By Jasmina Dimitrieva
Are elections and democracy one and the same thing? Not only voters, but also elected officials sometimes confuse democracy with elections. Such mental attitude sees the internationally guaranteed right to public participation in decision-making reduced to elections. The inherent risk is that public participation in the formulation and implementation of public polices for common good, as enunciated in the constitutions of Europe, remains a philosophical concept, with the elections as a sole manifestation of democracy on the physical plan. While looking at the other side of the coin, it seems beyond imagination nowadays to have in place a democratic system of governance without first holding elections, and without a meaningful parliamentary opposition.
The existing European consensus on election rights’ observance affirms representative democracy as foundation for the democratic system of governance. However, not all elections unlock “Ali Baba’s cave” of hidden treasure, i.e., a free expression of the voters’ will. On the contrary, they may resemble more to the forty thieves from the same story, ripping up a country from all its democratic achievements, such as the rule of law, non-discrimination and free media. Consequently, elections cannot be considered sufficient for a society to be considered democratic, as they could lead to a sustainable survival of competitive authoritarianisms.
Europe, understood in its cultural and traditional borders, has already lived through examples of elections, resulting in totalitarian regimes in the 20th century. Internal democratic tradition, political culture and observance of the rule of law still serve as guarantees that history will not repeat itself. Nonetheless, it should not be a taboo for voters and elected elites to dwell on the question of sustainability of democracy. Should we reasonably expect that the democratic system of governance will perpetuate itself indefinitely, or that it will be sustained by an invisible hand in absence of certain pre-conditions for its very existence, such as respect for political rights? To ask this question is even more important now, considering the recent terrorist attacks, which put the enjoyment of freedom in Europe under threat.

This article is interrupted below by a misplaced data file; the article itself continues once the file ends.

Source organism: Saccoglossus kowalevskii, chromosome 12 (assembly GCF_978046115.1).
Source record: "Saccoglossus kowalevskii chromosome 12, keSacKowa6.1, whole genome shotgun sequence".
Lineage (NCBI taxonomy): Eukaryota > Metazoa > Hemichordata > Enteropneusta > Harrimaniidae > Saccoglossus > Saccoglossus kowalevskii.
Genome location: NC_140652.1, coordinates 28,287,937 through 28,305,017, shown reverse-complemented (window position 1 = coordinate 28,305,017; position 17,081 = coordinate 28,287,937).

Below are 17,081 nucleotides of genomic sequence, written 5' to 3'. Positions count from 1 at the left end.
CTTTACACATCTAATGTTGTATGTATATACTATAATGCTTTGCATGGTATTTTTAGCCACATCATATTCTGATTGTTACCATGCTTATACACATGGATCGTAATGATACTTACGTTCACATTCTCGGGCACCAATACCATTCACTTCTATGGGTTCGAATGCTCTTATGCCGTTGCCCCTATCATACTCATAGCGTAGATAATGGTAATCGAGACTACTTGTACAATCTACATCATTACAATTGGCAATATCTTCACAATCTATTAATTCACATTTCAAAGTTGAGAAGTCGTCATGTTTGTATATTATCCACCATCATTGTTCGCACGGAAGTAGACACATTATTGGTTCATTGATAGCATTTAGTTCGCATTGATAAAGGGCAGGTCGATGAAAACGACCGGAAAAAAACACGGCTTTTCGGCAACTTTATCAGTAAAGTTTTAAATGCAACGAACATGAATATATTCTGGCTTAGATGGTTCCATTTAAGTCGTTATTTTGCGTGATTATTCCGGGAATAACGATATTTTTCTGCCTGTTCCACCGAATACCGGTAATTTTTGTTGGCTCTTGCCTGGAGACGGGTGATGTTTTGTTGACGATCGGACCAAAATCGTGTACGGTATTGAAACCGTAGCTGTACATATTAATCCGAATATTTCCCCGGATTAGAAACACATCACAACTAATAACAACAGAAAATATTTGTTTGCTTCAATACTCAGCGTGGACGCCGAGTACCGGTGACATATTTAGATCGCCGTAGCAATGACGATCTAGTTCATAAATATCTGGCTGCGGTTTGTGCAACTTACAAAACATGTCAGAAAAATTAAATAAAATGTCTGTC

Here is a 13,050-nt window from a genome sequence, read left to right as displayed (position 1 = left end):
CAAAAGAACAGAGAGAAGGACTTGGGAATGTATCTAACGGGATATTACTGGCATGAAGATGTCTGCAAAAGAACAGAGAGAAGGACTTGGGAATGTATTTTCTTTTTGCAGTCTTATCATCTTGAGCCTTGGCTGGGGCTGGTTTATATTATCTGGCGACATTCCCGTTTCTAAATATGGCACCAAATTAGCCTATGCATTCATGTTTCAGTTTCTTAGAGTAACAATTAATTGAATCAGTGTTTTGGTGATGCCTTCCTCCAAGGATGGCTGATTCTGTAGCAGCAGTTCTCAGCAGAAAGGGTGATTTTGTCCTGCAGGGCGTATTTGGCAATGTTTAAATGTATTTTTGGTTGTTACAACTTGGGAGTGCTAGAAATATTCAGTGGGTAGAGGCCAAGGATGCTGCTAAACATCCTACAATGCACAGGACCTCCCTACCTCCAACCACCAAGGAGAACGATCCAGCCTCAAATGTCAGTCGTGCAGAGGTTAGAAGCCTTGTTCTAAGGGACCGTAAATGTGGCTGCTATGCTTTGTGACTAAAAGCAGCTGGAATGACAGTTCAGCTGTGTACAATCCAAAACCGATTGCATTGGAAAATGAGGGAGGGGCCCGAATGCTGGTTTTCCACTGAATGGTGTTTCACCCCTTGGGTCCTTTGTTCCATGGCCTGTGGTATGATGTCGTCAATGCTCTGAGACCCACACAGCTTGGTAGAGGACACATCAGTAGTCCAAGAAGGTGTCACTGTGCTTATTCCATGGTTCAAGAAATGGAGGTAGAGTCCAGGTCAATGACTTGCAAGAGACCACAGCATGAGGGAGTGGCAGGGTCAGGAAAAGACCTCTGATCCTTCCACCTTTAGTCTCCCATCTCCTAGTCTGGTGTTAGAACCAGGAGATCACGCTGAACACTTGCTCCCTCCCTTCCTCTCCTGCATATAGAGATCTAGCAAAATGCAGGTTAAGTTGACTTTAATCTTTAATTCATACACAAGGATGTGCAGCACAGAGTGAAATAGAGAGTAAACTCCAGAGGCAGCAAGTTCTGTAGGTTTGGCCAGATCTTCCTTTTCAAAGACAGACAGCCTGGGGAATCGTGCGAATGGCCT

In addition, free and fair elections, the minimalist definition of democracy, still represent a challenge for a number of countries in Europe, judging according to the reports of the European electoral watchdogs. The above statement mostly captures the non-EU countries, for example Albania (2013), Macedonia (2013) and Ukraine (2012) which, among other problems, struggle with blurred separation between party and state resources, as well as with impunity, and thus do not fully comply with the European election standards. Furthermore, specific examples of flawed elections include the 2013 Azerbaijani elections, with systematically undermined opposition and intimidated voters, and the 2008 Georgian elections with problematic voters’ lists and restrictive electoral campaign. Furthermore, ethnicity-based restriction to stand in elections noted during 2010 Bosnian elections falls within the ambit of flawed elections. By the same token, the EU countries like Slovenia, France or UK have problems of their own, such as low voter turnout or prisoner disfranchisement. OSCE/ODIHR, among other issues, reported a restrictive media environment during the 2014 Hungarian elections.